An Extract of Sericea Lespedeza Modulates Production of Inflammatory Markers in Pathogen Associated Molecular Pattern (PAMP) Activated Ruminant Blood

  •  Emmanuel Asiamah    
  •  Sarah Adjei-Fremah    
  •  Bertha Osei    
  •  Kingsley Ekwemalor    
  •  Mulumebet Worku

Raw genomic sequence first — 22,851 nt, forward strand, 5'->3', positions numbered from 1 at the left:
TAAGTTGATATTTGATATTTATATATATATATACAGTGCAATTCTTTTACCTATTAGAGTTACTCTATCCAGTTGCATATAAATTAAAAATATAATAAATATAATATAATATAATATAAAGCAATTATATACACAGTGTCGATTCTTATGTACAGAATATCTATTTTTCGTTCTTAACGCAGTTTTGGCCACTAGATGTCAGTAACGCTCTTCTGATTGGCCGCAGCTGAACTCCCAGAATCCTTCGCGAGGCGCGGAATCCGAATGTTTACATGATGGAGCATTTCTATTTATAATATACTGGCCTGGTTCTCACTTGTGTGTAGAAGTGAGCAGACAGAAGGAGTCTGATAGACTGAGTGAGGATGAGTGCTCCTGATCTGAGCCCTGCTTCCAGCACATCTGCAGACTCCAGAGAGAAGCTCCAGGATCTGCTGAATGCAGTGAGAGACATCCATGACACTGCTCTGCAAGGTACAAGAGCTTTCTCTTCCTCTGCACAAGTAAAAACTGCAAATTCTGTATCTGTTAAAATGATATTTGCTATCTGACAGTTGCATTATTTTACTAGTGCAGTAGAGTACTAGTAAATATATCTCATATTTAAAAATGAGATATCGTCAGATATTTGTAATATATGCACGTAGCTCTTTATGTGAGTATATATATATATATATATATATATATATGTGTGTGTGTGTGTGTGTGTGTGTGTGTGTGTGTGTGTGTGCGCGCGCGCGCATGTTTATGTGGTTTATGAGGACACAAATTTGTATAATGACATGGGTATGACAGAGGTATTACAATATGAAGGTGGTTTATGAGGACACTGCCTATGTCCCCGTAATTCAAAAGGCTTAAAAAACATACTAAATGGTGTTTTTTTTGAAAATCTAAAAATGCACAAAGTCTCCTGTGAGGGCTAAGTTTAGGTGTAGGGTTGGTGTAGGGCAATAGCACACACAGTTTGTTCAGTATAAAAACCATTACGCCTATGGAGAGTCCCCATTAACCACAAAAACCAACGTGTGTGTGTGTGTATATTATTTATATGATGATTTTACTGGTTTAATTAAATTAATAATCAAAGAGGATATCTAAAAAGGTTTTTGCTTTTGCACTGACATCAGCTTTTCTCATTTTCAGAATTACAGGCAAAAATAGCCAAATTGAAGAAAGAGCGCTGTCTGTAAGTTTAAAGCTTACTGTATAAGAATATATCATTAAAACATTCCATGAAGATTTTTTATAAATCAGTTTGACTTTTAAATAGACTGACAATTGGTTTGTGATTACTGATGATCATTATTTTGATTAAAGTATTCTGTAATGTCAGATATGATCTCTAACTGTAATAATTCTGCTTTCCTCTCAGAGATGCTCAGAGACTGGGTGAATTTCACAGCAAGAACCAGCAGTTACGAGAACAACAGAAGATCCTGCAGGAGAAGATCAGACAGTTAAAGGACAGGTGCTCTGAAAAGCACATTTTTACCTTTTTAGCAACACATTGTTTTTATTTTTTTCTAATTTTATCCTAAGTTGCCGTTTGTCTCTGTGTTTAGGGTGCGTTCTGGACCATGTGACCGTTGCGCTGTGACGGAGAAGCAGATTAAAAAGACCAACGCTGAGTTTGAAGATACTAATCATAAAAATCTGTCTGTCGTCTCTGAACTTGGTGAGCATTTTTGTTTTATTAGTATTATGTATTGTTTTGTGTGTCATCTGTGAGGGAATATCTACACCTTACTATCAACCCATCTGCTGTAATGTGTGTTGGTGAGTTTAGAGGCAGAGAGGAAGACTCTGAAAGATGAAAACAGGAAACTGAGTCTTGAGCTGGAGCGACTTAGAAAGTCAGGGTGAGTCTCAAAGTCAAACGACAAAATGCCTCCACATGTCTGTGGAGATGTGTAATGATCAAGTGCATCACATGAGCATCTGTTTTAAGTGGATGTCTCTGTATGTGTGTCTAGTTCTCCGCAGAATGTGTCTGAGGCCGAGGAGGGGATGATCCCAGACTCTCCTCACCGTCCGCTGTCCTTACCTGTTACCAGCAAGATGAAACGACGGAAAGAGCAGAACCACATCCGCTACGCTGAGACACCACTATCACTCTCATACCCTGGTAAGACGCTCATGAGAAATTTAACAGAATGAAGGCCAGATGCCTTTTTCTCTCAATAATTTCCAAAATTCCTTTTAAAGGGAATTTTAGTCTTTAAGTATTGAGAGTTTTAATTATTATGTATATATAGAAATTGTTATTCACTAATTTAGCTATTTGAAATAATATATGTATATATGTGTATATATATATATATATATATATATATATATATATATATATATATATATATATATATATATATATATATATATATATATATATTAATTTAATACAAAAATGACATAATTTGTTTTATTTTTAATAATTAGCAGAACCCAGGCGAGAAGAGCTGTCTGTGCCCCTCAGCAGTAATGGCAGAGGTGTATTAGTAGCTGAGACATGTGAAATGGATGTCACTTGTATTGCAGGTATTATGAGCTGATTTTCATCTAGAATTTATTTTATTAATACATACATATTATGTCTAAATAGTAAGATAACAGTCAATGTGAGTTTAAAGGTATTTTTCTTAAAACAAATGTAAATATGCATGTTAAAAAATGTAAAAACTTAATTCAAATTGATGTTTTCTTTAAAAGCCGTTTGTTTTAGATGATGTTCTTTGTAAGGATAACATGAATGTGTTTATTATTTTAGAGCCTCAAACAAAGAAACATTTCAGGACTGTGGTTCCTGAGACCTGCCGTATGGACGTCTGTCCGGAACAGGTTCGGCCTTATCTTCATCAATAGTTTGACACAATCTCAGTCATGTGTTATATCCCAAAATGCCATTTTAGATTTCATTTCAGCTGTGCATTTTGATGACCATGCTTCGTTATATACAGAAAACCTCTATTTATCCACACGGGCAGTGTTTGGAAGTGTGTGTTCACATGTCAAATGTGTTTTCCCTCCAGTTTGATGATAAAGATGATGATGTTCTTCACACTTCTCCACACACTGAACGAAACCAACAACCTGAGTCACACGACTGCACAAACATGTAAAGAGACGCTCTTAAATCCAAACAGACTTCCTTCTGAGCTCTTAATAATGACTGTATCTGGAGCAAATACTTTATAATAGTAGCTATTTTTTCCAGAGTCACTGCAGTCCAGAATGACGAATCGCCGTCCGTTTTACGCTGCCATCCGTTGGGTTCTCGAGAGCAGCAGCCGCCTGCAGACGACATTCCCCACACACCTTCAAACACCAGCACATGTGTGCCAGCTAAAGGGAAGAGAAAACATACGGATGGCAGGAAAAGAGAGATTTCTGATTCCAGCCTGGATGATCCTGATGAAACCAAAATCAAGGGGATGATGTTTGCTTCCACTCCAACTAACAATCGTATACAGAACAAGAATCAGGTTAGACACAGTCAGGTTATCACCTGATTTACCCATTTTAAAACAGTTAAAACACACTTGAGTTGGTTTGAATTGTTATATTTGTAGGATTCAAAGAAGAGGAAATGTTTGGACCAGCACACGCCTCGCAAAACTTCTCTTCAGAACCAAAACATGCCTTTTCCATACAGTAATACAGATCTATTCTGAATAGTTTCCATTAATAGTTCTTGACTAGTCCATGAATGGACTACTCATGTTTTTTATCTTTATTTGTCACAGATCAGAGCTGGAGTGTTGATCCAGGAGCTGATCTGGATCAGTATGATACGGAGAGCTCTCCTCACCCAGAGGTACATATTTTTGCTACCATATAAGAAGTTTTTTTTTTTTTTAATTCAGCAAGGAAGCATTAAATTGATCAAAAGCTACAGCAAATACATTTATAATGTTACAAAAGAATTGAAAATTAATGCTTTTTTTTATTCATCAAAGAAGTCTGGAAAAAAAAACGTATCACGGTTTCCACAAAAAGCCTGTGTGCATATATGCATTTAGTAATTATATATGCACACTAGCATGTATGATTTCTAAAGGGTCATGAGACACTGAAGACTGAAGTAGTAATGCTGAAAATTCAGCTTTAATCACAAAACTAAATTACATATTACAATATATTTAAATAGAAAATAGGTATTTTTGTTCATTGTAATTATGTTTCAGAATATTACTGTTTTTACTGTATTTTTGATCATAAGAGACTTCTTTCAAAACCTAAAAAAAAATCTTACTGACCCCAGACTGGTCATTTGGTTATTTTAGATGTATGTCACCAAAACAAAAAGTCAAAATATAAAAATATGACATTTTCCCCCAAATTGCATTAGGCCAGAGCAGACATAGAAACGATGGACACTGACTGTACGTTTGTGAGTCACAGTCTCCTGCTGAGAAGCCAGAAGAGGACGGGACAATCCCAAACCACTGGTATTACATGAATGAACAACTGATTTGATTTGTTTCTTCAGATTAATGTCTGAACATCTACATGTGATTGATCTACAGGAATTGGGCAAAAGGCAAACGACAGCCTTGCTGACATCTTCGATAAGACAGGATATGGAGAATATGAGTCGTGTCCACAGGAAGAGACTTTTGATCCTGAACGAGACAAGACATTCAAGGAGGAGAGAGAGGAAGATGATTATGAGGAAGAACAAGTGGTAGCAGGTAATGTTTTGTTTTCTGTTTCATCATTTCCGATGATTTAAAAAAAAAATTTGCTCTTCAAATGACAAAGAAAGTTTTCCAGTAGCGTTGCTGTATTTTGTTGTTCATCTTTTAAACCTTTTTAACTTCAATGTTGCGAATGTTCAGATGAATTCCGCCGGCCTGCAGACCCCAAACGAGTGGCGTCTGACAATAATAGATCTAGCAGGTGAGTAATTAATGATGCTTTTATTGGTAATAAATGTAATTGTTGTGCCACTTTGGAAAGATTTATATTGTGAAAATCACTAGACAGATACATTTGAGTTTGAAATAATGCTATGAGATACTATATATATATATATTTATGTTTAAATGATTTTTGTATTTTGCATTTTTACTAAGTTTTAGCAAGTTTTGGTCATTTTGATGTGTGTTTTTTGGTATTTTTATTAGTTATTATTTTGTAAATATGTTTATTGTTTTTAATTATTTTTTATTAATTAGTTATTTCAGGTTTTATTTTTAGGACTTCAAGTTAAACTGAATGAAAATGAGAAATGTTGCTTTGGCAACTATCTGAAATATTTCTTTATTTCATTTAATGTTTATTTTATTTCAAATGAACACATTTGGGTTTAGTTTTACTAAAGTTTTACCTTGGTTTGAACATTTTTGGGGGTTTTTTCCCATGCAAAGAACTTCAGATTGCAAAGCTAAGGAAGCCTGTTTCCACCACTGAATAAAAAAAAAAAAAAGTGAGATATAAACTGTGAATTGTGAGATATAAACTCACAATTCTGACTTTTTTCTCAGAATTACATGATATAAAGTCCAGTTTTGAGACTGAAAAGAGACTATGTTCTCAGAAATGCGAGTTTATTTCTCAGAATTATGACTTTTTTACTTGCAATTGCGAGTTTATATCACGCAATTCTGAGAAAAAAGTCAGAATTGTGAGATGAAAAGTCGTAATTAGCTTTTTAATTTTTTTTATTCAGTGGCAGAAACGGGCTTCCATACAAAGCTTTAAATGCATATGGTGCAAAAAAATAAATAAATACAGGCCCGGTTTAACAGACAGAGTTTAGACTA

Programs based on antibiotics are failing to control diseases due to increase in resistance of pathogens to antibiotics. Food safety, animal welfare and public health concerns have fueled interest in the use of plant-based alternatives. This study was conducted to evaluate the effect of a plant (Sericea Lespedeza, SL), and pathogen associated molecular patterns (PAMPs) (Lipopolysaccharide (LPS) and peptidoglycan (PGN)) on gene activation in ruminant blood. A water extract of SL, was used as a source of plant-derived tannins. Blood was collected from Holstein-Friesian cows (N = 4), Spanish × Boer goats (N = 4), St Croix sheep (N = 4) and incubated with 100 ng/mL of SL in the presence or absence of LPS or PGN. Samples maintained in Phosphate-buffered saline (PBS) served as negative control. The total protein concentration, WNT5a, and prostaglandin E2 in plasma were determined. Total RNA was isolated, reverse transcribed and Real time-PCR was performed using gene specific primers for TLR2, TLR4, WNT5a, and FZD. TLR2 and FZD were up-regulated in response to PAMPs. WNT5a and TLR4 genes were undetected in PAMP treated blood. SL regulated protein and prostaglandin concentration in all species. SL reduced PGE2 in sheep and cow blood. WNT5a was only secreted in LPS treated cow blood. Transcription and translation of genes involved in innate and adaptive immunity and the WNT signaling pathway in ruminant blood were responsive to diverse PAMPS, and can be modulated by SL. This suggests that dietary tannins may promote the health of ruminants. Further studies are needed to determine the significance of these changes in immune gene expression on ruminant health.

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